Rhynhart is poised to go unchallenged for reelection as city controller. That’s got political watchers talking more about her potential candidacy for mayor in 2023.
Philadelphia City Controller Rebecca Rhynhart at a Cozen O'Connor cocktail reception in New York on Dec. 6, 2019, part of the annual Pennsylvania Society weekend gathering of the state's political class.HEATHER KHALIFA / Staff Photographer
Updated Mar 9, 2021
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Rebecca Rhynhart became Philadelphia city controller as a political novice who beat the party-favored incumbent in the primary.
Four years later, Rhynhart is poised to go unchallenged in both the May Democratic primary and November’s general election. And that’s got political watchers talking more about her potential candidacy for mayor in 2023 than her current campaign.
Rhynhart, the first woman to serve as city controller, isn’t letting the lack of a competitive campaign slow her fund-raising. She took in nearly $340,000 in 2020, outpacing every member of City Council. She hosts four or five virtual fund-raisers per week.
Rhynhart said in an interview last week that she’s focused on her current job, and that she’s been actively raising campaign cash because it wasn’t safe to assume she wouldn’t draw an opponent before Tuesday evening — the deadline for candidates to file paperwork to get on the ballot. In the end, no one filed to run against her, in either party.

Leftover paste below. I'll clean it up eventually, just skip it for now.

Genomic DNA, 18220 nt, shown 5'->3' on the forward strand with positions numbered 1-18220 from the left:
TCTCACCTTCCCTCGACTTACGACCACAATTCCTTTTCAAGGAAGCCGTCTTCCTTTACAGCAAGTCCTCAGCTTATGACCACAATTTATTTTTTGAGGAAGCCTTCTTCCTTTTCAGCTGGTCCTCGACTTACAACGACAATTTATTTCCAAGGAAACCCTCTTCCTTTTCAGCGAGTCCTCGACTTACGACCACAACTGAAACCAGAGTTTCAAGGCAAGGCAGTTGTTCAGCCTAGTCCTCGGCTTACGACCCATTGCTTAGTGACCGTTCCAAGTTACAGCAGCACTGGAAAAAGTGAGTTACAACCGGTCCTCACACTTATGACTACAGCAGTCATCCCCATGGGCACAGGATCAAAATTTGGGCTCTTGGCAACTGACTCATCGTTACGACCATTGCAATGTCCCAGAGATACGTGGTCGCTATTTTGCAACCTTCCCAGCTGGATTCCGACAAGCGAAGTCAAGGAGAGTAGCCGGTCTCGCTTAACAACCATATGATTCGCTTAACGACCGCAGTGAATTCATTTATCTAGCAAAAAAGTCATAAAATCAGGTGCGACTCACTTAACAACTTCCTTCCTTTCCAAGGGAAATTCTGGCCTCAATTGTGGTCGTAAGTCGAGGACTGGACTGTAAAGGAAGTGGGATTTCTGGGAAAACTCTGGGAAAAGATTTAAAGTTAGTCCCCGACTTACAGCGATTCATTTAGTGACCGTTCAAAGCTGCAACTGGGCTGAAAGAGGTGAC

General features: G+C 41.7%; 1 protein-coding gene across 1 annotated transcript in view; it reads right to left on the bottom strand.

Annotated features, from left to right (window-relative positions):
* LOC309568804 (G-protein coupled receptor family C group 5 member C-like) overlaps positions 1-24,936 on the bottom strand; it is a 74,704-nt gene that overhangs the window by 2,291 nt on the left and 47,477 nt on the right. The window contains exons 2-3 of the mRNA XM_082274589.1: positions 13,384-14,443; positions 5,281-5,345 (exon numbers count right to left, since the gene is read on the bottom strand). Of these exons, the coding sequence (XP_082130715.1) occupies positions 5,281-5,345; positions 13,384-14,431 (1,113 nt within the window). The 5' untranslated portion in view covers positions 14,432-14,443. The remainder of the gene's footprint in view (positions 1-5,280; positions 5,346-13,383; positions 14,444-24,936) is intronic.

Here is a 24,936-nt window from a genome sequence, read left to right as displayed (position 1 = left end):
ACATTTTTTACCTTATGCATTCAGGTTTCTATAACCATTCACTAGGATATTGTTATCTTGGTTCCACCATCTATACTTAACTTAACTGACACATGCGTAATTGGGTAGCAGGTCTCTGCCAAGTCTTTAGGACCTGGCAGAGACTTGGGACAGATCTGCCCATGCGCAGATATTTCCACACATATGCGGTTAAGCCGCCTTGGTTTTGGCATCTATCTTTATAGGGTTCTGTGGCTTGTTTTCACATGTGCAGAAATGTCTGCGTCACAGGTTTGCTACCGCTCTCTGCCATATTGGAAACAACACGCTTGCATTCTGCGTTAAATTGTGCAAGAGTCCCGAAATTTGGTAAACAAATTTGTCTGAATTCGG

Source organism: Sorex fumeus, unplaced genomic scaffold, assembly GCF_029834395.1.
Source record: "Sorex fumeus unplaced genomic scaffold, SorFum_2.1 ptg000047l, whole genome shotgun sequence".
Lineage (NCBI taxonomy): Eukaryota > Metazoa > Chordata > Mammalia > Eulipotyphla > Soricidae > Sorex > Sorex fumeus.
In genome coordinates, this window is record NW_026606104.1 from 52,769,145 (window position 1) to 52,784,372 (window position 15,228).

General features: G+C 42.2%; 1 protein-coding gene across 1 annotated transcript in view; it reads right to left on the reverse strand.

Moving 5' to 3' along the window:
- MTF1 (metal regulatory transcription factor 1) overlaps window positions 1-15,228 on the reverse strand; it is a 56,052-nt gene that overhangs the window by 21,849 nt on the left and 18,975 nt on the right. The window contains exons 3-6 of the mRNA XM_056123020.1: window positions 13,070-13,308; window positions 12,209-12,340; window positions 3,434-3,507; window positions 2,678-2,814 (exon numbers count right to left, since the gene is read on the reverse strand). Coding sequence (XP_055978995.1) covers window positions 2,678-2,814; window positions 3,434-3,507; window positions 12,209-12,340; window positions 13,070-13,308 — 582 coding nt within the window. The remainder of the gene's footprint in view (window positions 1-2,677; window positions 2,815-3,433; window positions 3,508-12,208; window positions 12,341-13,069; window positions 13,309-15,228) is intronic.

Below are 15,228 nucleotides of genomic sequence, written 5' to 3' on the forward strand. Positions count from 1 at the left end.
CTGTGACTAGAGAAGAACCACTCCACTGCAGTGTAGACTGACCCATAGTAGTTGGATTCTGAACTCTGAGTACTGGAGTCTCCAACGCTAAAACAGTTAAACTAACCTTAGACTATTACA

“I’ve upset some powerful interests here in Philadelphia. I think it would have been naive for me to think that they wouldn’t try to replace me,” she said. “I had to be prepared. And the way to be prepared politically is to have financial strength.”
The city controller is an independent fiscal watchdog, responsible for auditing the city and the School District. The position comes with a $140,000 annual salary, and the office is also empowered to investigate accusations of mismanagement by city offices and agencies.
The biggest player Rhynhart has upset is Mayor Jim Kenney — her former boss. She worked as his chief administrative officer before resigning in 2016 to run for controller. Their relationship quickly deteriorated.
After she released a 2018 audit showing that Philadelphia had the worst accounting practices among the 10 largest U.S. cities, with $924 million in bookkeeping errors in one year, Kenney accused her of making “sensationalized statements and recklessly inflated dollar figures.”